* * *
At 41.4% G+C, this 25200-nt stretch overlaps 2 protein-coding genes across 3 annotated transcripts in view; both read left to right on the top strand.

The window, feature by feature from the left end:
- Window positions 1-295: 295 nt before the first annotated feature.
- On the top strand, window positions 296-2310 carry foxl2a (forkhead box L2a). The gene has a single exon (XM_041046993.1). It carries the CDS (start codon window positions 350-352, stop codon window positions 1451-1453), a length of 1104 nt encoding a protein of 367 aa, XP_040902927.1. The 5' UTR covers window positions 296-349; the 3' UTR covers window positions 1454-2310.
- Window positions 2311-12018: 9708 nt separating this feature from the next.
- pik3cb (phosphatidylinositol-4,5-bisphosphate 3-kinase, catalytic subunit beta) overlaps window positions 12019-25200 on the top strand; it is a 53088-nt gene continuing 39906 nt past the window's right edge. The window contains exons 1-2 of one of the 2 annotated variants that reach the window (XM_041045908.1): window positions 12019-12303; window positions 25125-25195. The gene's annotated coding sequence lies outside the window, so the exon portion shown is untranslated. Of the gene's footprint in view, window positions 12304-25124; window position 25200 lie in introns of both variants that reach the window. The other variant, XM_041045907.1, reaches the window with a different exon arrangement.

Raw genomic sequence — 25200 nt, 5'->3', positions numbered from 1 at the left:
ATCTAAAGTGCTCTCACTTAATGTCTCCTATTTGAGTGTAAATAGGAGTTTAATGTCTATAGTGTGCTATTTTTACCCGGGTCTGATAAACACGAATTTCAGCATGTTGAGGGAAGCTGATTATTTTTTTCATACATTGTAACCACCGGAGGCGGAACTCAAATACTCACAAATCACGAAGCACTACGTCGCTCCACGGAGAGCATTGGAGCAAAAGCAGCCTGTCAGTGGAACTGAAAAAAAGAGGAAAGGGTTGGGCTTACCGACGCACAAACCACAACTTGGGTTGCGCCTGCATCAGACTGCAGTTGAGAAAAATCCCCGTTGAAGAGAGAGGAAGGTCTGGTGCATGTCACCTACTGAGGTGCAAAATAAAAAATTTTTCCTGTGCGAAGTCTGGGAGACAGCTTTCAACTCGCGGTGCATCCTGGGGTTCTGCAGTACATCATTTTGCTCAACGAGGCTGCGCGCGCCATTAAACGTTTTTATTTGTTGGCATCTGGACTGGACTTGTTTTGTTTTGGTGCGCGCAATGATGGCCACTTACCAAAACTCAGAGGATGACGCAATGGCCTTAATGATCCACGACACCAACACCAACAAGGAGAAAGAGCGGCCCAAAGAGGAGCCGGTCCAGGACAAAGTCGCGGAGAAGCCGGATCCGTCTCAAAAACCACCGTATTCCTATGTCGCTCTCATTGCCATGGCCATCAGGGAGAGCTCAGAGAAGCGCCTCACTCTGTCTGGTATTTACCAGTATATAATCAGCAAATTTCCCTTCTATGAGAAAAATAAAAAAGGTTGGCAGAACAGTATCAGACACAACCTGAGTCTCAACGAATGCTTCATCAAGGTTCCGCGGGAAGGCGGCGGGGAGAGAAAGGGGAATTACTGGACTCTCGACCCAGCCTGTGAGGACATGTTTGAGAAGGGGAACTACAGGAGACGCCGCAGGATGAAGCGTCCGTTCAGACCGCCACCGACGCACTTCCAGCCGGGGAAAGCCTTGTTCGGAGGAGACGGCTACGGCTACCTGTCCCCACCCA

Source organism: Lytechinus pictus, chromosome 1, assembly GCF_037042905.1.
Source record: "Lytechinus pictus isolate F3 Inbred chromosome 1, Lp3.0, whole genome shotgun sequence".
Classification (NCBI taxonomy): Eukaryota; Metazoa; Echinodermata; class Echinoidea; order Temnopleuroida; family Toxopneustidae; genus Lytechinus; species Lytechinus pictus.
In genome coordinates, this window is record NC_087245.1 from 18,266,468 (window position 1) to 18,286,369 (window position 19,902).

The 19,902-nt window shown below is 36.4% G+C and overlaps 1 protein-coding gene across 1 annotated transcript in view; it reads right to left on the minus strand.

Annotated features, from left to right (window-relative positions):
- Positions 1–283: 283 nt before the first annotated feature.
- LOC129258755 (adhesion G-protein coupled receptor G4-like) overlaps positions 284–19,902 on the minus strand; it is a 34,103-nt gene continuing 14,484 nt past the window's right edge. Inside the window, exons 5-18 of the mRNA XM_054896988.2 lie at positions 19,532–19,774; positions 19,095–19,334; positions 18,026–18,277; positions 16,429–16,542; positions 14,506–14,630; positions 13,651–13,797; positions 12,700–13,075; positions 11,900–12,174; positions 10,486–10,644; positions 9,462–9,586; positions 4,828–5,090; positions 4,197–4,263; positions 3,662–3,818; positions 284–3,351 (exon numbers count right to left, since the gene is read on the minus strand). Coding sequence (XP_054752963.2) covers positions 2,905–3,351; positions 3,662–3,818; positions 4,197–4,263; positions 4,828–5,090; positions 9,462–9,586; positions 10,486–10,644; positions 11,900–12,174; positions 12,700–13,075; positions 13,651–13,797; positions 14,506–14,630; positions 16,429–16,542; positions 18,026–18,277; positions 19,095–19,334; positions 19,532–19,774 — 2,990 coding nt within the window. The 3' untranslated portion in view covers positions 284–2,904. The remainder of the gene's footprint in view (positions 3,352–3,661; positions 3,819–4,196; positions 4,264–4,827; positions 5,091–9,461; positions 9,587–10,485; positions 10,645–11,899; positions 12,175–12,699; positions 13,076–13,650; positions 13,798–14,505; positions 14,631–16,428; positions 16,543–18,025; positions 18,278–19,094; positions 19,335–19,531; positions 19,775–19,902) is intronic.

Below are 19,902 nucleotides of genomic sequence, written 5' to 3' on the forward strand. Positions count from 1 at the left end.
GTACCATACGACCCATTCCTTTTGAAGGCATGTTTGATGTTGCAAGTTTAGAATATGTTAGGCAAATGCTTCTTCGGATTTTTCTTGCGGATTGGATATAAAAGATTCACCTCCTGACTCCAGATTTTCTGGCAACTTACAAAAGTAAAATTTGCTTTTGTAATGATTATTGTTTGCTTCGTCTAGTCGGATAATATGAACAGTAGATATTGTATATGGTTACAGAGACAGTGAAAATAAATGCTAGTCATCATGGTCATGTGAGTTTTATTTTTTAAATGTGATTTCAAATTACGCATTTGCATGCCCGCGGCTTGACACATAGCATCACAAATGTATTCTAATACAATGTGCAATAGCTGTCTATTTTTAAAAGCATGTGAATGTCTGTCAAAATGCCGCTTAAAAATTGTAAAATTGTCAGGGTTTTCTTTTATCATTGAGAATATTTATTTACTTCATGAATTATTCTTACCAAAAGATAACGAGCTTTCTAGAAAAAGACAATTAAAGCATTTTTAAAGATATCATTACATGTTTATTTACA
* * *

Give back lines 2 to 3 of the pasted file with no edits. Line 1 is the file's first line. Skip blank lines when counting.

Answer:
The window, feature by feature from the left end:
- Window positions 1-295: 295 nt before the first annotated feature.